Shakespeare and Beckett Revisited: A Phenomenology of Theater


In lieu of an abstract, the first paragraph of the essay follows:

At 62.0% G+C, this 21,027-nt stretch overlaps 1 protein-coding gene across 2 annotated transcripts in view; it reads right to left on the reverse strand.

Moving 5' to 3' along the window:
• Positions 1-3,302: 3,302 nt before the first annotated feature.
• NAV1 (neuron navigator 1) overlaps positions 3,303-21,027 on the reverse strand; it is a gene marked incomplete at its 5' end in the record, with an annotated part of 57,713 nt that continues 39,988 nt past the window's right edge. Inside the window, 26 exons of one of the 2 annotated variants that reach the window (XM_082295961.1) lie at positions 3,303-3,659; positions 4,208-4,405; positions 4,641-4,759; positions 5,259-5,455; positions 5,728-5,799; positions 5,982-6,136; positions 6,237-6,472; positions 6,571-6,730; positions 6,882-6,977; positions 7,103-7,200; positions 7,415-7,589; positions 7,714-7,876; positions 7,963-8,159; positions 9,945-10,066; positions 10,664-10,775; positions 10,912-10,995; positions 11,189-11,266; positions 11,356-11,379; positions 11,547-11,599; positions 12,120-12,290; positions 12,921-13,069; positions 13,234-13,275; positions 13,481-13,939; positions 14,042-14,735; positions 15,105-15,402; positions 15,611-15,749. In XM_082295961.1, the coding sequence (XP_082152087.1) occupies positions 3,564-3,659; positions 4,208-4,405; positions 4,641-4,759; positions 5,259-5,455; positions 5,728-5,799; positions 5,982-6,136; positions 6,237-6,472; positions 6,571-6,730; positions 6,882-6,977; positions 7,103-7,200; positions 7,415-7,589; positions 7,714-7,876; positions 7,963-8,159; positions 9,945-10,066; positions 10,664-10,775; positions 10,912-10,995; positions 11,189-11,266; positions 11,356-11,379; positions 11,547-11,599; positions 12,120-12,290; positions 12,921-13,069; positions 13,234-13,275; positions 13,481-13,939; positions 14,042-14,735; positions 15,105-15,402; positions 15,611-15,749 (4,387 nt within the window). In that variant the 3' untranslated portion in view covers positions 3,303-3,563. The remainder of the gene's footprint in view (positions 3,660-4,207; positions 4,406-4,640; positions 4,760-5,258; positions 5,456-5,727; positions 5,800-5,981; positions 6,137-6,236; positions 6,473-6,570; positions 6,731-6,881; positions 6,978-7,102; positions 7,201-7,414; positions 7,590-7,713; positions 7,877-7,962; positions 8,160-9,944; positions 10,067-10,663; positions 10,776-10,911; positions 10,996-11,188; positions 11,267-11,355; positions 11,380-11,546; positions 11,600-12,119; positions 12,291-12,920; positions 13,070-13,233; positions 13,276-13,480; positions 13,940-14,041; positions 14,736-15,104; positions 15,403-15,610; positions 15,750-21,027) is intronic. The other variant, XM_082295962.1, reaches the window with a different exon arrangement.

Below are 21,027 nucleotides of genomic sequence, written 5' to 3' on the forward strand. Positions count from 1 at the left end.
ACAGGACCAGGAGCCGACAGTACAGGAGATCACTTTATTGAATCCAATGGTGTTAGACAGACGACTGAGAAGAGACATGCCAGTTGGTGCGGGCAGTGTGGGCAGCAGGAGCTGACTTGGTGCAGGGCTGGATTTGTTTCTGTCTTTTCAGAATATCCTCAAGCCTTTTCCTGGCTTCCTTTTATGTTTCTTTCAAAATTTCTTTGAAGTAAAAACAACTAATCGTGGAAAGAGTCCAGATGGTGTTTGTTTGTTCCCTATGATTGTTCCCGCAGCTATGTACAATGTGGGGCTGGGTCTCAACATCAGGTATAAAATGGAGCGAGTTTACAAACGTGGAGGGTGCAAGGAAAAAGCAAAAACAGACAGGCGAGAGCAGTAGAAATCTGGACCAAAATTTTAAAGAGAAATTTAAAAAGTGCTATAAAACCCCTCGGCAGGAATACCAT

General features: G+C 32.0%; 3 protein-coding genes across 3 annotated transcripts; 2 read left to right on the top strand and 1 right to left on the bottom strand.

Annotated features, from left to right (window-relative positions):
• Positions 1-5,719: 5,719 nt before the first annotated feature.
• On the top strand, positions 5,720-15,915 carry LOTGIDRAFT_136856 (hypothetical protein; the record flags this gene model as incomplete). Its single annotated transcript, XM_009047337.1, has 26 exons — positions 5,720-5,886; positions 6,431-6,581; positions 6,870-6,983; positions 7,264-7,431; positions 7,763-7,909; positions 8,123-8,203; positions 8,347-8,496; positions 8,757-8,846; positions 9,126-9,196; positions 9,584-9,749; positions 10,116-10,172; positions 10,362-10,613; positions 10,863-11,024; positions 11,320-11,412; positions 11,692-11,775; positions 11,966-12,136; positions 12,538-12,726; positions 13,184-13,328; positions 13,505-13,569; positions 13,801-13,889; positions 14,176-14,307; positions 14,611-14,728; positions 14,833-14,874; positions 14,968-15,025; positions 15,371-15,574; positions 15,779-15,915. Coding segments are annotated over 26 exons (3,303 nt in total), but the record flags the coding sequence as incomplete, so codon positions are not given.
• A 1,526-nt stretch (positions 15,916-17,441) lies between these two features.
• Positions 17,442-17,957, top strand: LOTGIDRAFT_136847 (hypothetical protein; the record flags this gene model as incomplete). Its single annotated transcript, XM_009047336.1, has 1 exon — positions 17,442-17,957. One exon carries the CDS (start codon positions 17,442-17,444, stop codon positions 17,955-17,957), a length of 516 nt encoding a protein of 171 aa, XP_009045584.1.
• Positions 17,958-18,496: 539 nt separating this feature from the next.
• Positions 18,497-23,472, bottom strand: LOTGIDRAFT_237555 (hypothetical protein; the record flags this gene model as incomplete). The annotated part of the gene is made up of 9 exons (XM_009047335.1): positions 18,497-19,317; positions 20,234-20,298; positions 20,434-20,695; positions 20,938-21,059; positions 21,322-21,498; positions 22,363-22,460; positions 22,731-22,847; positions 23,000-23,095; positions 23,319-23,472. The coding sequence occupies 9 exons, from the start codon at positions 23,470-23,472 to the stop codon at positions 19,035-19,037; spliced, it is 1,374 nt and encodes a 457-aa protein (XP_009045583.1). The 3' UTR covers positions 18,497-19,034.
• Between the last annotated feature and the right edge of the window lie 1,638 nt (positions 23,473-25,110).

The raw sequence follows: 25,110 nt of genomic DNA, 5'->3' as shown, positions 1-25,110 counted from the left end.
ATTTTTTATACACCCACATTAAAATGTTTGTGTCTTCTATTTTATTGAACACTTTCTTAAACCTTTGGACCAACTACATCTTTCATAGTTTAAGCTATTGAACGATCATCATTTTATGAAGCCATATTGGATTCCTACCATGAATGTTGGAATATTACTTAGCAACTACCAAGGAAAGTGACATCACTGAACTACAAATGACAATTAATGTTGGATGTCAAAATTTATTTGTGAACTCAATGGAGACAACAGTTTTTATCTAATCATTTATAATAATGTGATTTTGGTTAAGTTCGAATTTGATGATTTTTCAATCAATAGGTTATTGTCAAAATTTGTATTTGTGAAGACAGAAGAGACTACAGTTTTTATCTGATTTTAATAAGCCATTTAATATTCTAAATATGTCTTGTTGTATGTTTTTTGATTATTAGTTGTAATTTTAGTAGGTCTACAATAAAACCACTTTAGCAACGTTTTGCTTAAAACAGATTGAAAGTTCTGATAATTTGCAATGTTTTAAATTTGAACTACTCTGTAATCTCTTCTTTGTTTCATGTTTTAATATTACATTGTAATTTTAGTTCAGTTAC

Comparisons of William Shakespeare and Samuel Beckett have been popular among academic critics over the past few decades. In the locus classicus of such comparisons, Shakespeare Our Contemporary, Polish critic Jan Kott memorably argued that Shakespeare's King Lear bore a deep thematic resemblance to Beckett's dark absurdist dramas.1 Beckett's universe of the grotesque, of incomprehensible punishment and painful endurance, offered Kott the vision he needed to reinvent Shakespeare for Eastern European audiences who had undergone the atrocities of world war, concentration camps, fascism, and widespread oppression. Kott's Shakespeare, like Beckett, unflinchingly exposed the "absurd mechanism" at work in the universe and penetrated to "the thing itself," as Lear called man stripped to the bareness of his existence; through the ethos of Beckett's dramaturgy, Kott offered critics and directors a stark modernist approach to Shakespeare's histories and tragedies that rejected both nineteenth-century romanticized interpretations and realist-historical stagings. If the ultimate test of a theater critic's vision lies in its embodiment in a successful production, then Kott has seen the theatrical viability of his ideas proven beyond a doubt. Impressed with Kott's famous essay, "King Lear or Endgame," Peter Brook produced King Lear as a philosophically absurd, ponderous piece of theater that robbed the play's world of Cordelia, Kent, and Edgar's redemptive virtues-goodness, kindness, generous service, and love.2 As Charles Marowitz, Brook's assistant director, commented in his "Lear Log," the production was "not so much Shakespeare in the style of Beckett as it [was] Beckett in the style of Shakespeare, for Brook believes that the cue for Beckett's bleakness was given by the merciless King Lear."3 There were no consolations and no catharsis to be had in Brook's theater; many of those who saw his Stratford production in 1962 found themselves alienated, as in a Brechtian drama, "strangely unmoved," yet compelled to watch, as Robert Speaight claimed in his review.4 Speaight chastised the Stratford directorate for its "flirt with a fashionable and fugitive existentialism."5

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